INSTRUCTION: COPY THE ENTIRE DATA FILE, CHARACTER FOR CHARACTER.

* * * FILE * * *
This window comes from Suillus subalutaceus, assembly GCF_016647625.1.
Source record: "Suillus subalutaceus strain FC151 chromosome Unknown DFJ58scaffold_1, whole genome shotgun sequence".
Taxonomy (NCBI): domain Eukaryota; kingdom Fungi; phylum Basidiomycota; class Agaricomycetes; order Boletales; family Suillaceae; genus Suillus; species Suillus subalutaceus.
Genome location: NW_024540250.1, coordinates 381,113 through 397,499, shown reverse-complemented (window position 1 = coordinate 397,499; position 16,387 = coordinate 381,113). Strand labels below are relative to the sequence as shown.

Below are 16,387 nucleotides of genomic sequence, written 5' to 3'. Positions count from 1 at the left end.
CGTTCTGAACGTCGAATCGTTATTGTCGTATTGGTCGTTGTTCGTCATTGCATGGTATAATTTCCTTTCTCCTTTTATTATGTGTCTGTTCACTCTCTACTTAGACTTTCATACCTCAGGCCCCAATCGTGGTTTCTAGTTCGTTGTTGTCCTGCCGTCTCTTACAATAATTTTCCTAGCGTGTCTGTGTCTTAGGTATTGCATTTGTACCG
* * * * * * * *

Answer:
This window comes from Suillus subalutaceus, assembly GCF_016647625.1.
Source record: "Suillus subalutaceus strain FC151 chromosome Unknown DFJ58scaffold_1, whole genome shotgun sequence".
Taxonomy (NCBI): domain Eukaryota; kingdom Fungi; phylum Basidiomycota; class Agaricomycetes; order Boletales; family Suillaceae; genus Suillus; species Suillus subalutaceus.
Genome location: NW_024540250.1, coordinates 381,113 through 397,499, shown reverse-complemented (window position 1 = coordinate 397,499; position 16,387 = coordinate 381,113). Strand labels below are relative to the sequence as shown.

Below are 16,387 nucleotides of genomic sequence, written 5' to 3'. Positions count from 1 at the left end.
CGTTCTGAACGTCGAATCGTTATTGTCGTATTGGTCGTTGTTCGTCATTGCATGGTATAATTTCCTTTCTCCTTTTATTATGTGTCTGTTCACTCTCTACTTAGACTTTCATACCTCAGGCCCCAATCGTGGTTTCTAGTTCGTTGTTGTCCTGCCGTCTCTTACAATAATTTTCCTAGCGTGTCTGTGTCTTAGGTATTGCATTTGTACCG